The women who greet Bev Keyes at their front doors are awkward at first. And scared. They stand with their arms across their chests, as if they are hiding something.
Keyes comes to their houses to fit them for a breast prosthesis following cancer surgery. Facing up to their need for a breast replacement, the women tell Keyes, is harder than the mastectomy itself.They worry that they will no longer look feminine. They worry that people will stare. They worry that they will no longer be able to exercise and swim.
But Keyes thinks she has something now that makes the adjustment less painful - an artificial breast that is custom-fit to the woman's body.
Old-style prostheses, she says, "came in two shapes and several sizes, sort of like shoes." Keyes worked for two years as a prosthetic fitter in a retail store, and she says she saw "the disappointment and resignation with which these women greeted the imperfections of conventional `bra-stuffer' breast prostheses."
One day, she says, she did a bra fitting for a woman from Kansas who had recently undergone a mastectomy. "She excitedly told me about her new breast prosthesis which fit perfectly, matched her remaining breast in color, size and shape, and could actually be worn adhered to the skin even when swimming. It sounded incredible to me."
That was two years ago. Now Keyes is the Utah dealer for the Image breast prosthesis. So far she has fit 12 women for the device.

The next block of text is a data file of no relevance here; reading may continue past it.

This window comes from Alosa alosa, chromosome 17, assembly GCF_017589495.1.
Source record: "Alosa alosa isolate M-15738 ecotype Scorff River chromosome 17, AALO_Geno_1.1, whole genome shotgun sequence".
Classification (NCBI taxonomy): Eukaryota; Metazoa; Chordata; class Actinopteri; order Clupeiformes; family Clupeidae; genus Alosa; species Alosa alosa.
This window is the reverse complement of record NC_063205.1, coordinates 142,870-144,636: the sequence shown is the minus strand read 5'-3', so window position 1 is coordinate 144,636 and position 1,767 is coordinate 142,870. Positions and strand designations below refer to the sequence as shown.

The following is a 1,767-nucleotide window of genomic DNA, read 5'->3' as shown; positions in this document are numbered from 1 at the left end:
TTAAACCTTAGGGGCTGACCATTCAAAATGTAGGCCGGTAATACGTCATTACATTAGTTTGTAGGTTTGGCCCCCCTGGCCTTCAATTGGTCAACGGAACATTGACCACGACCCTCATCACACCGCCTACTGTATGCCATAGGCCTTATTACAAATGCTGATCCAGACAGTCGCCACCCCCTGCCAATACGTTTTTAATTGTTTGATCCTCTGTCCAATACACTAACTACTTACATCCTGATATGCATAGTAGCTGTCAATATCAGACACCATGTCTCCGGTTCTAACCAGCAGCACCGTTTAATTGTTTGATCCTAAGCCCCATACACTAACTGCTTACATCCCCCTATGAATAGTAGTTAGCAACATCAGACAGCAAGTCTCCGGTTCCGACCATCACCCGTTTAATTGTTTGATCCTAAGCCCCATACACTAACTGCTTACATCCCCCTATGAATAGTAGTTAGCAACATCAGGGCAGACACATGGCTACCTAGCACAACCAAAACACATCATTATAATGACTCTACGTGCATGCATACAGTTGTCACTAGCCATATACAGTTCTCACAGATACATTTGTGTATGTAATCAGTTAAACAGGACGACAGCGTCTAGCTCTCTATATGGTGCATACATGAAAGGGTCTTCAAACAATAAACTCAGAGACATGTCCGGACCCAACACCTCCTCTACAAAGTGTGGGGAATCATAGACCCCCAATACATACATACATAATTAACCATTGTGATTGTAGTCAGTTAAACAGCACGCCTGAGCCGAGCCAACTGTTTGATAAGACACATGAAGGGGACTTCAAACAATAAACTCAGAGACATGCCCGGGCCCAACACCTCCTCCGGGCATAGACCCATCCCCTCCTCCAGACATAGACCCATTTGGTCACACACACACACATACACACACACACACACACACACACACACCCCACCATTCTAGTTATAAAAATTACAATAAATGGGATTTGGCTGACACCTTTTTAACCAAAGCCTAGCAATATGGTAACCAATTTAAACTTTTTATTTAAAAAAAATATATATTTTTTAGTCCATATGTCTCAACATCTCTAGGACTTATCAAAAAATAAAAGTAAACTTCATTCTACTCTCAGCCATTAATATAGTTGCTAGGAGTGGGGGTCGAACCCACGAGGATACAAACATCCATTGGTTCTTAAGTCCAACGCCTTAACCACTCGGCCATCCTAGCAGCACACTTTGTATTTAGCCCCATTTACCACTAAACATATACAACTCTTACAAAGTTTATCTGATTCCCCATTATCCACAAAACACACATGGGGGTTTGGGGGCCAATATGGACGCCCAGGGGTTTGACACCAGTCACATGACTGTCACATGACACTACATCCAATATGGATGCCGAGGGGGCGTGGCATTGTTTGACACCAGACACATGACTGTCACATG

According to statistics compiled by the American Cancer Society, there were 500 new cases of breast cancer in 1987 in Utah, and 130,000 in the United States. This week is National Breast Cancer Awareness Week, a time when women are urged, once again, to do monthly breast exams. And a time when Keyes wants to tell women about her alternative following breast surgery.
Because it can be adhered to the body with a surgical adhesive, the Image can be worn continually for up to a week, notes Keyes. It can be worn while showering, bathing, swimming, exercise and while sleeping. Because it takes on the body's temperature and simulates the missing breast's actual weight, it restores balance, she adds.
Keyes fits each woman for the device by making a plaster cast of the woman's chest. Because the artificial breasts are custom-made, the woman can even order a tan line. The prosthesis takes 10 to 12 weeks for delivery.
"This is not for everybody," says Keyes of the Image prosthesis. The cost is prohibitive for some women, running about $1,000, compared to $250 to $300 for a traditional prosthesis. Keyes says that most national insurance companies will pay about 80 percent of the cost. A few Utah insurance companies now also cover about 80 percent.
But money aside, the device still isn't for everybody, says Keyes. "This is for a woman who is active and very aware of her appearance."
Information about the prosthesis can be obtained through the American Cancer Society's Reach to Recovery, the YWCA's Encore program, the University of Utah's oncology radiology department or the women's centers at Altaview, Cottonwood and LDS hospitals.